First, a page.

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  • Jake40563

    I really hope that reviews are unbiased, however I noticed that power consumption of 8700k in overclocked mode was completely ignored or I may say omitted, why????

  • goldstone77

    It takes ~1 hour for liquid in a 240mm liquid cooler to absorb heat and become saturated. How does 5 min. AIDA64 show real world temperatures that the average user would find if he would run blender or handbrake for 1+ hours? How do you factor in the all core turbo boost of 4.7GHz and 145W into this equation for helping people come up with a proper cooling solution? 95W TDP hahaha

    • Nathan Kirsch

      So, the liquid in the cooler warms up a bit more than this. It’s not worth the time doing it when there are thousands of case and cooler options out there. We test on an open test bench anyway, so all of our temperature results are going to be different than most of what the readers will see at home. We quickly look at temps and move on. This is a CPU review and not a CPU cooler review!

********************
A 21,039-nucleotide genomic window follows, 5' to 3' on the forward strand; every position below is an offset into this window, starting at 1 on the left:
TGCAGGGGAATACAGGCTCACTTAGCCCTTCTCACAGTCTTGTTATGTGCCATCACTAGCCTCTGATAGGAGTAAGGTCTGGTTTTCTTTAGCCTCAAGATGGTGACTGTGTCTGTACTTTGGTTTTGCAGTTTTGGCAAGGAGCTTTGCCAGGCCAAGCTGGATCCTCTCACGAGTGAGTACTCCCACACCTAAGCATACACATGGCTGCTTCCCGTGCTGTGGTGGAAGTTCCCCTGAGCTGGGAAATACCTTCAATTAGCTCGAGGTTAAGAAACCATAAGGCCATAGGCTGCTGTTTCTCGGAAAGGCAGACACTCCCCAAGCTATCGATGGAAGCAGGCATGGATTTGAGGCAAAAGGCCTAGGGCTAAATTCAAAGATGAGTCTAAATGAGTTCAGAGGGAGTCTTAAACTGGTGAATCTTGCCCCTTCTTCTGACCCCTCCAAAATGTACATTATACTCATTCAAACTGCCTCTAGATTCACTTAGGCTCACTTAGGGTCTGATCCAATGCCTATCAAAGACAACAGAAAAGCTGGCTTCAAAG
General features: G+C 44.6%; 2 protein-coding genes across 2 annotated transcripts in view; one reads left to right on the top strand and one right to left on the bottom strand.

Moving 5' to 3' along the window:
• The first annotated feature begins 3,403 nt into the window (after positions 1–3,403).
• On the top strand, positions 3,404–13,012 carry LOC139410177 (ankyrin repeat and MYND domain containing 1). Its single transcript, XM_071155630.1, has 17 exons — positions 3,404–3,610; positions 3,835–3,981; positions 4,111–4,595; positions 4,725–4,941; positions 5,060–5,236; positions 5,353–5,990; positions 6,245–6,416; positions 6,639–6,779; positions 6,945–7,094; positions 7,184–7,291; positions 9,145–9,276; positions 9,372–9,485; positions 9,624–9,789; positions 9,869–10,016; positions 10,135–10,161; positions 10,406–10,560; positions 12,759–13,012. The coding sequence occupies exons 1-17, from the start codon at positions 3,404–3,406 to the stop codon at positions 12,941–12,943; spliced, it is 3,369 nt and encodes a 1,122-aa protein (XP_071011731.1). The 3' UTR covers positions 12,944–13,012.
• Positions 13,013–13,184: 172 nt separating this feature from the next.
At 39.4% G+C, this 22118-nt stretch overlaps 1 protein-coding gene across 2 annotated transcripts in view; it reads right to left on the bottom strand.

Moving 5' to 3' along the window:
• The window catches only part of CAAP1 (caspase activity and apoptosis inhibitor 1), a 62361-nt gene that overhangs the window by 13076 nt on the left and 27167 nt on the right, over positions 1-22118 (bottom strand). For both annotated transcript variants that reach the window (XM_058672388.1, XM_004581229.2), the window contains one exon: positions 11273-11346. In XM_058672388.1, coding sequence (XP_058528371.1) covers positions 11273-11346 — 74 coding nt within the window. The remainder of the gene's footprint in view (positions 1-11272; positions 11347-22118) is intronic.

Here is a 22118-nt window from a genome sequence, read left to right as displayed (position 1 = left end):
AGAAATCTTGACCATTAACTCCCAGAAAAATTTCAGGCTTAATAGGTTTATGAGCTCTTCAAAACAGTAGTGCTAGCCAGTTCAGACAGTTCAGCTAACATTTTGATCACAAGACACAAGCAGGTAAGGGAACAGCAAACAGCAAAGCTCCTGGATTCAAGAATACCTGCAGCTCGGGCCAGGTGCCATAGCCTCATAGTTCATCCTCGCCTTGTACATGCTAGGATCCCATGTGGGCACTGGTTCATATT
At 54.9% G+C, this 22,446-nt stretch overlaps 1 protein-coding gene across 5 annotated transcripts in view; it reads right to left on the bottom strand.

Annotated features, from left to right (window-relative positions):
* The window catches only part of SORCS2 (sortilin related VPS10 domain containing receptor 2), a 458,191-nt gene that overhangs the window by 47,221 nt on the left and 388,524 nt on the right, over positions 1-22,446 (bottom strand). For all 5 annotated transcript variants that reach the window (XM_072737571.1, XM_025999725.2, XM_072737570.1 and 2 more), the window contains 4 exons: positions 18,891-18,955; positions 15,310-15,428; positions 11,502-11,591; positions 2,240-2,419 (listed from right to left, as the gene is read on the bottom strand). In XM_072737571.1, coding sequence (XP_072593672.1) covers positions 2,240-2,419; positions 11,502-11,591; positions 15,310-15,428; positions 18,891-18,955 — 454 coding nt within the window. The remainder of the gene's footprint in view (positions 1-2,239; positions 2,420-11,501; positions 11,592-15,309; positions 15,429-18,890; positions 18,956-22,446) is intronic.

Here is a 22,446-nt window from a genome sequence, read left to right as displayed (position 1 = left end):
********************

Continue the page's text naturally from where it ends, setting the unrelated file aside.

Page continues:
• goldstone77

        I agree that a CPU review should be about the CPU. But the cooling solutions and motherboard settings involved do change the results of tests, and I believe this should be noted in the review for clarity and transparency. So, in respect to your viewers do you feel it important to convey to them that your tests will vary from real world situations that the average user would encounter at home? As a viewer I would like to see statements like this incorporated in future reviews. Also, I wouldn’t mind seeing some real world scenarios with testing in a case with typical fans and using an air cooler with the processors TDP rating, and with the full array of motherboard settings. Just my 2 cents.

  • goldstone77